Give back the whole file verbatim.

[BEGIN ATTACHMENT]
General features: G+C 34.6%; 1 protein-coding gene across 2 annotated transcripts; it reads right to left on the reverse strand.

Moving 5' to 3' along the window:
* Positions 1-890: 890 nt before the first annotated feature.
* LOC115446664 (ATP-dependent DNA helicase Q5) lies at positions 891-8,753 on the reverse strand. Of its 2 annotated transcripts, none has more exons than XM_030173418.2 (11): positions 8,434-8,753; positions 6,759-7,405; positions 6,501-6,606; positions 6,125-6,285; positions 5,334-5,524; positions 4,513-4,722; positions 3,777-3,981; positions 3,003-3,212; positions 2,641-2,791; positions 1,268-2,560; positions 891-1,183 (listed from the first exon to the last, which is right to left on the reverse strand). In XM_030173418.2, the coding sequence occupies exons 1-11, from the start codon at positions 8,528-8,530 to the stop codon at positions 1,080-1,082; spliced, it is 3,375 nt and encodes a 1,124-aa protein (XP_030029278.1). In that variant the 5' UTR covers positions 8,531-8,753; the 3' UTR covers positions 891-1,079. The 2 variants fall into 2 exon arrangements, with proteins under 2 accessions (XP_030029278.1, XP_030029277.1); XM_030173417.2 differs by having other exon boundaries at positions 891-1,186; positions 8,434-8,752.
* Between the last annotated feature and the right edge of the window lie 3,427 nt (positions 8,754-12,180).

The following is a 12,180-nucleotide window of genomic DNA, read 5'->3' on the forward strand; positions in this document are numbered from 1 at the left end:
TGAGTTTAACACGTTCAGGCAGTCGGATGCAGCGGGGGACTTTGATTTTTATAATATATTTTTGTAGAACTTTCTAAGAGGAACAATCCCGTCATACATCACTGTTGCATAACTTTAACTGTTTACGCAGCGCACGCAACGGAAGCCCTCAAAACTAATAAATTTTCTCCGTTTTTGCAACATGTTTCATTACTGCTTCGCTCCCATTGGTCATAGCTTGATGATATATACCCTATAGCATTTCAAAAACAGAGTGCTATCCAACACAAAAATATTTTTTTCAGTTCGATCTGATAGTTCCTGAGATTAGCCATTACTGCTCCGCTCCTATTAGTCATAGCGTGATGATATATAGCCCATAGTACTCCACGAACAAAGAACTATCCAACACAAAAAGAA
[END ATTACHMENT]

General features: G+C 34.6%; 1 protein-coding gene across 2 annotated transcripts; it reads right to left on the reverse strand.

Moving 5' to 3' along the window:
* Positions 1-890: 890 nt before the first annotated feature.
* LOC115446664 (ATP-dependent DNA helicase Q5) lies at positions 891-8,753 on the reverse strand. Of its 2 annotated transcripts, none has more exons than XM_030173418.2 (11): positions 8,434-8,753; positions 6,759-7,405; positions 6,501-6,606; positions 6,125-6,285; positions 5,334-5,524; positions 4,513-4,722; positions 3,777-3,981; positions 3,003-3,212; positions 2,641-2,791; positions 1,268-2,560; positions 891-1,183 (listed from the first exon to the last, which is right to left on the reverse strand). In XM_030173418.2, the coding sequence occupies exons 1-11, from the start codon at positions 8,528-8,530 to the stop codon at positions 1,080-1,082; spliced, it is 3,375 nt and encodes a 1,124-aa protein (XP_030029278.1). In that variant the 5' UTR covers positions 8,531-8,753; the 3' UTR covers positions 891-1,079. The 2 variants fall into 2 exon arrangements, with proteins under 2 accessions (XP_030029278.1, XP_030029277.1); XM_030173417.2 differs by having other exon boundaries at positions 891-1,186; positions 8,434-8,752.
* Between the last annotated feature and the right edge of the window lie 3,427 nt (positions 8,754-12,180).

The following is a 12,180-nucleotide window of genomic DNA, read 5'->3' on the forward strand; positions in this document are numbered from 1 at the left end:
TGAGTTTAACACGTTCAGGCAGTCGGATGCAGCGGGGGACTTTGATTTTTATAATATATTTTTGTAGAACTTTCTAAGAGGAACAATCCCGTCATACATCACTGTTGCATAACTTTAACTGTTTACGCAGCGCACGCAACGGAAGCCCTCAAAACTAATAAATTTTCTCCGTTTTTGCAACATGTTTCATTACTGCTTCGCTCCCATTGGTCATAGCTTGATGATATATACCCTATAGCATTTCAAAAACAGAGTGCTATCCAACACAAAAATATTTTTTTCAGTTCGATCTGATAGTTCCTGAGATTAGCCATTACTGCTCCGCTCCTATTAGTCATAGCGTGATGATATATAGCCCATAGTACTCCACGAACAAAGAACTATCCAACACAAAAAGAA